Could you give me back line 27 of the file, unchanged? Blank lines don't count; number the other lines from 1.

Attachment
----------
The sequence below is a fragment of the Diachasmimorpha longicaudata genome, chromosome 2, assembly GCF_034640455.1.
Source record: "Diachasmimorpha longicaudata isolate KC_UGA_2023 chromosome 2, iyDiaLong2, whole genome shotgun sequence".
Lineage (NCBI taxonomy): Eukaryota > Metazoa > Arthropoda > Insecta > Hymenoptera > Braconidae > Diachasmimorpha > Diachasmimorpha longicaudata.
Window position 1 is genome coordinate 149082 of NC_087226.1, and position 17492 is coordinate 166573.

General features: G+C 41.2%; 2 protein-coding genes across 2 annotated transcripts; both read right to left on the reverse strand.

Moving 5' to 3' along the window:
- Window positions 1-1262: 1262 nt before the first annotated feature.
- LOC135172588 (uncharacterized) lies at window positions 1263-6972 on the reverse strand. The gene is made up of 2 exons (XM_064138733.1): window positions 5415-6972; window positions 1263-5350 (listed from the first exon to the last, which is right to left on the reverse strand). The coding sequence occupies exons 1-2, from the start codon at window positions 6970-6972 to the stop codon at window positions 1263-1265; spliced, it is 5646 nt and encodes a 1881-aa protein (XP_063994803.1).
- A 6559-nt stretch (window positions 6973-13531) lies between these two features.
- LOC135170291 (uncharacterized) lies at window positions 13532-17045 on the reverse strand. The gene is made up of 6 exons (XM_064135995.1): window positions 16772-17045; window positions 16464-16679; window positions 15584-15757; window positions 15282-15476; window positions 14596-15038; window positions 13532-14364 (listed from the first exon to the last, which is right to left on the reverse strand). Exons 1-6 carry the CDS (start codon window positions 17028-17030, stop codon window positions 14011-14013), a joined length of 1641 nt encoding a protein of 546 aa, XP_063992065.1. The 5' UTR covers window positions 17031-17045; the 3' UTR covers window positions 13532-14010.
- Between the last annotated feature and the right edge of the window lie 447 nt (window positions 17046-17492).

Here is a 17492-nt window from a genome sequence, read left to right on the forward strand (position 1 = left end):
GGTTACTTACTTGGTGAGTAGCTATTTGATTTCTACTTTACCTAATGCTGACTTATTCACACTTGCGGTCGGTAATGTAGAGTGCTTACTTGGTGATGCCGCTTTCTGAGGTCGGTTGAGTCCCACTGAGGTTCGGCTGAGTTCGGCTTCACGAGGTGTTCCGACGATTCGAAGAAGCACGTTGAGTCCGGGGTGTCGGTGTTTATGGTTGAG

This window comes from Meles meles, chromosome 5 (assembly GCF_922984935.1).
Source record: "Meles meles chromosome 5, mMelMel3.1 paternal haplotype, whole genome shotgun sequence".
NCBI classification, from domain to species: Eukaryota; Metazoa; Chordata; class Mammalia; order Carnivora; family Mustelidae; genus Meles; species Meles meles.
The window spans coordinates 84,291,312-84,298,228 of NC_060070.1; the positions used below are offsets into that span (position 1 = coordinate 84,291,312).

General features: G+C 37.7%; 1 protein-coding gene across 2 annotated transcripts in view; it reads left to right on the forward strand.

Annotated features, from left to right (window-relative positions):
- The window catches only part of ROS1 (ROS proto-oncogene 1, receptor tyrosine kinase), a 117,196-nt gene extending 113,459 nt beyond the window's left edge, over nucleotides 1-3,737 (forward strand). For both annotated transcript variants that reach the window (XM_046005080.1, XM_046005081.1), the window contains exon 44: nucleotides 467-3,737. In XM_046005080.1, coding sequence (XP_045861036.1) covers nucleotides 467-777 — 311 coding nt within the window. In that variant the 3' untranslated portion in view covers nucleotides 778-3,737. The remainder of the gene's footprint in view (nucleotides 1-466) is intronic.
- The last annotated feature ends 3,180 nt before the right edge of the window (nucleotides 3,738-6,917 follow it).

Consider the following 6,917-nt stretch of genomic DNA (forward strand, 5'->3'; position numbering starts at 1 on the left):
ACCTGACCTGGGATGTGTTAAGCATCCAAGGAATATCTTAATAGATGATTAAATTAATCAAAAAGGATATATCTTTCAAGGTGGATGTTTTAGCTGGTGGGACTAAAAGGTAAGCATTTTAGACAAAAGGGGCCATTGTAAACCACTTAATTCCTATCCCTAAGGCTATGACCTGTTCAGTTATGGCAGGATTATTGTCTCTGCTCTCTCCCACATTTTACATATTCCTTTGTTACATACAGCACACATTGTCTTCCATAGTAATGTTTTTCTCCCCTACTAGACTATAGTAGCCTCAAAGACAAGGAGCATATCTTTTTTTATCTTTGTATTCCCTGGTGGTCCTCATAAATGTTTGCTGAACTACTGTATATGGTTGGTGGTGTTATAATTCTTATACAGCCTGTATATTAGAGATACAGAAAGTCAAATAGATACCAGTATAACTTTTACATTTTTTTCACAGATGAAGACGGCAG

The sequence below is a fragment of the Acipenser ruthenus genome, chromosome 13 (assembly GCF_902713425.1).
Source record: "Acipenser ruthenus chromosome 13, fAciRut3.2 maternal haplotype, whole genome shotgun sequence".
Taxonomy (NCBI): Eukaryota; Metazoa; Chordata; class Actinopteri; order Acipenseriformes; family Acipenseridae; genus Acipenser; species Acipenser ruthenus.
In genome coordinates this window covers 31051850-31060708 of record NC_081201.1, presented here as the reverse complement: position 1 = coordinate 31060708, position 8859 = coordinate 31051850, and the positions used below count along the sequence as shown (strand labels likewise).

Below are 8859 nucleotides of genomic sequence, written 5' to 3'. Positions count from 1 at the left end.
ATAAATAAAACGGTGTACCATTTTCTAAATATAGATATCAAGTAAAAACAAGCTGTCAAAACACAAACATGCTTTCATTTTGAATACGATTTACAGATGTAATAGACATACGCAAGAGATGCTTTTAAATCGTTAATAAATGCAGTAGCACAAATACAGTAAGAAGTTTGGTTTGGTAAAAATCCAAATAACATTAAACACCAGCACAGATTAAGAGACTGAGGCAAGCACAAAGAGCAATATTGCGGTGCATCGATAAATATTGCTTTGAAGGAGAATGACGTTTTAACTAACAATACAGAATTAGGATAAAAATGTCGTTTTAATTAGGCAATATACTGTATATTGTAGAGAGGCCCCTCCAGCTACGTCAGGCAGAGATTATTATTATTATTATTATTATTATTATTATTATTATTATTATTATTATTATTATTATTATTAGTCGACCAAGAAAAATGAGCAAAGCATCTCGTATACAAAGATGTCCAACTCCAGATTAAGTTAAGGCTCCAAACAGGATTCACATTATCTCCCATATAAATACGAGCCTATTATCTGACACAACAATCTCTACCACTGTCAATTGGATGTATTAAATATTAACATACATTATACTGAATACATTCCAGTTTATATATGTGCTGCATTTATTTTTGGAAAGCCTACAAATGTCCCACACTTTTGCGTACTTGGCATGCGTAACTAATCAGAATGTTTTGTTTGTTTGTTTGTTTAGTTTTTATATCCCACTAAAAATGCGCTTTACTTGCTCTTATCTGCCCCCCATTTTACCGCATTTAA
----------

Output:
In genome coordinates this window covers 31051850-31060708 of record NC_081201.1, presented here as the reverse complement: position 1 = coordinate 31060708, position 8859 = coordinate 31051850, and the positions used below count along the sequence as shown (strand labels likewise).